How to Clean Your Houseplants

Like any piece of furniture, your houseplants can get dusty too. Keeping plants clean will also prevent disease, making for healthy houseplants!

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Plants, like all living things, need to be properly taken care of in order to live to the best of their ability. Along with scheduled waterings, houseplants need a maintenance cleaning every once in a while. Not only will cleaning your houseplants keep them dust-free, but you'll be more aware of pests that may come around. See our tips on keeping your houseplants squeaky clean.

See our favorite indoor plants for low light.

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Remove Dust

Remove dust from African violets and other fuzzy-leafed plants with a soft-bristle paintbrush, soft toothbrush, pipe cleaner, or discarded fuzzy leaf. Stroke from the base of the leaf to the tip to dislodge dust and other debris. You can also clean the leaves of large houseplants by simply wiping them with a moist cloth or damp cotton. Support the leaves with one hand to avoid bruising or cracking them. Do not use oils or polishes to make houseplant leaves shine; they can block pores, which can interfere with a plant's ability to breathe.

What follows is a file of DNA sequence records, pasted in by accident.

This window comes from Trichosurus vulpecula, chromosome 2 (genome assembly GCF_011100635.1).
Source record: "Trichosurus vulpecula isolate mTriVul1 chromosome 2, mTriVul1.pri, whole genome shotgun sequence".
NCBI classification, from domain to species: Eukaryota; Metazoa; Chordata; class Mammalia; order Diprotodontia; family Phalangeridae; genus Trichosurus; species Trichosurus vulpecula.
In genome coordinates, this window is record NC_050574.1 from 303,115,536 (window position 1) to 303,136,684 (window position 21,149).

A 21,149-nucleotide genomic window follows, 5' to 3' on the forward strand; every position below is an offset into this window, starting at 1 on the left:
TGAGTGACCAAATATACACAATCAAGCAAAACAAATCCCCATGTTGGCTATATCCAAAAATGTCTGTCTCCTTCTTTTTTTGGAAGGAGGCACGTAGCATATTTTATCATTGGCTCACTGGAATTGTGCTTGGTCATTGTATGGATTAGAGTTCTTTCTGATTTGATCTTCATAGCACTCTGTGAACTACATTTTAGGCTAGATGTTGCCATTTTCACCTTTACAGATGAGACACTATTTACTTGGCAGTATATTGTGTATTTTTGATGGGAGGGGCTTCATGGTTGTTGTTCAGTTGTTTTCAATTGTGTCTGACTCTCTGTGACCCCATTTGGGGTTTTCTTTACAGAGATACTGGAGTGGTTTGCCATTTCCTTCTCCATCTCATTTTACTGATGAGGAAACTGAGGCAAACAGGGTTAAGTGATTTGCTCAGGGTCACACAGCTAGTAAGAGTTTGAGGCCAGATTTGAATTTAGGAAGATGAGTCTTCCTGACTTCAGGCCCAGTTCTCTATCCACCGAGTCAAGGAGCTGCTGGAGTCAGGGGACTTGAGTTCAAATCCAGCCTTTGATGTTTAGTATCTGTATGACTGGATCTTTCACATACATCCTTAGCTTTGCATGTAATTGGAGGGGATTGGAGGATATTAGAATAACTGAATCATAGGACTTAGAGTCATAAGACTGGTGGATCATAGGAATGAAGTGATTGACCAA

Take Care of Spent Blooms

Remove withered blossoms to keep your houseplants healthy and encourage further blooming. Pick up any flowers that fall on the soil to prevent mold and disease. Additionally, remove all dead or yellowing leaves regularly from your houseplants, picking up all fallen leaves on the soil. Ferns are a special case—reach under their green fronds and cut the brown leaf stalks at the soil line. Shorten or remove any leafless, stringlike stems, too.

Learn how to grow even more plants, including orchids, as houseplants.

Give Them a Bath

Wash houseplants often in lukewarm water to rid them of dust and insects. Don't use cold water; it may spot leaves. Place small houseplants in a sink; wash larger houseplants in a shower. Let plants drip-dry before placing them in the sun.

Another simple way to clean small houseplants (especially those with fuzzy leaves) is to support them and their soil with your fingers, turn them upside down, and swish their leaves in tepid water. Let the houseplants plants drip-dry out of the sun.

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